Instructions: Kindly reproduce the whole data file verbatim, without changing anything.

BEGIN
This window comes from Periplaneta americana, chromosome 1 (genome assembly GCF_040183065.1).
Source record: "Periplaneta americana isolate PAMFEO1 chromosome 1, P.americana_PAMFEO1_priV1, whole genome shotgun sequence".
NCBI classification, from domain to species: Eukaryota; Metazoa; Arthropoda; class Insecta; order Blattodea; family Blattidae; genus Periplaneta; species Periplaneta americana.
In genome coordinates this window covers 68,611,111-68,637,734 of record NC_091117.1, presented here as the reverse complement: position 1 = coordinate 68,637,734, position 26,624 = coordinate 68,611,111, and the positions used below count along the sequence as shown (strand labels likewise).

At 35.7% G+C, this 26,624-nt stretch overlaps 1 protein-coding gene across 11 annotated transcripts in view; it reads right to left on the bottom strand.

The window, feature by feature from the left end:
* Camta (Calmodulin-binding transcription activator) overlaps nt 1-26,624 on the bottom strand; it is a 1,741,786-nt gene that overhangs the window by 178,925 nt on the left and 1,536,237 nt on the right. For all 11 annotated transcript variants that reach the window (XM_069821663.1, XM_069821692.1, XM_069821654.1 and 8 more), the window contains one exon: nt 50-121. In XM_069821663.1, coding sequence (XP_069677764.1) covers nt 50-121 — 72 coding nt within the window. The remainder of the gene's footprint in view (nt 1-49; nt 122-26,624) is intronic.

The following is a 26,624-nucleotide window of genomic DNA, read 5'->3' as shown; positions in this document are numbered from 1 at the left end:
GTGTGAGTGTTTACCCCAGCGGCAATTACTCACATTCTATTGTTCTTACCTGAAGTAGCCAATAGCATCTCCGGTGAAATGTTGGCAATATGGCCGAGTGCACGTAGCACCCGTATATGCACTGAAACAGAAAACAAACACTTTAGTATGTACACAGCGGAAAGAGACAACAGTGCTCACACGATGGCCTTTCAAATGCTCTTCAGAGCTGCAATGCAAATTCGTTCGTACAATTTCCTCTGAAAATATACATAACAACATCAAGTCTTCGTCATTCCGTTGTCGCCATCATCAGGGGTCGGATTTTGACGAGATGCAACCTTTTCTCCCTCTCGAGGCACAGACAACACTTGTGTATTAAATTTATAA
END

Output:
This window comes from Periplaneta americana, chromosome 1 (genome assembly GCF_040183065.1).
Source record: "Periplaneta americana isolate PAMFEO1 chromosome 1, P.americana_PAMFEO1_priV1, whole genome shotgun sequence".
NCBI classification, from domain to species: Eukaryota; Metazoa; Arthropoda; class Insecta; order Blattodea; family Blattidae; genus Periplaneta; species Periplaneta americana.
In genome coordinates this window covers 68,611,111-68,637,734 of record NC_091117.1, presented here as the reverse complement: position 1 = coordinate 68,637,734, position 26,624 = coordinate 68,611,111, and the positions used below count along the sequence as shown (strand labels likewise).

At 35.7% G+C, this 26,624-nt stretch overlaps 1 protein-coding gene across 11 annotated transcripts in view; it reads right to left on the bottom strand.

The window, feature by feature from the left end:
* Camta (Calmodulin-binding transcription activator) overlaps nt 1-26,624 on the bottom strand; it is a 1,741,786-nt gene that overhangs the window by 178,925 nt on the left and 1,536,237 nt on the right. For all 11 annotated transcript variants that reach the window (XM_069821663.1, XM_069821692.1, XM_069821654.1 and 8 more), the window contains one exon: nt 50-121. In XM_069821663.1, coding sequence (XP_069677764.1) covers nt 50-121 — 72 coding nt within the window. The remainder of the gene's footprint in view (nt 1-49; nt 122-26,624) is intronic.

The following is a 26,624-nucleotide window of genomic DNA, read 5'->3' as shown; positions in this document are numbered from 1 at the left end:
GTGTGAGTGTTTACCCCAGCGGCAATTACTCACATTCTATTGTTCTTACCTGAAGTAGCCAATAGCATCTCCGGTGAAATGTTGGCAATATGGCCGAGTGCACGTAGCACCCGTATATGCACTGAAACAGAAAACAAACACTTTAGTATGTACACAGCGGAAAGAGACAACAGTGCTCACACGATGGCCTTTCAAATGCTCTTCAGAGCTGCAATGCAAATTCGTTCGTACAATTTCCTCTGAAAATATACATAACAACATCAAGTCTTCGTCATTCCGTTGTCGCCATCATCAGGGGTCGGATTTTGACGAGATGCAACCTTTTCTCCCTCTCGAGGCACAGACAACACTTGTGTATTAAATTTATAA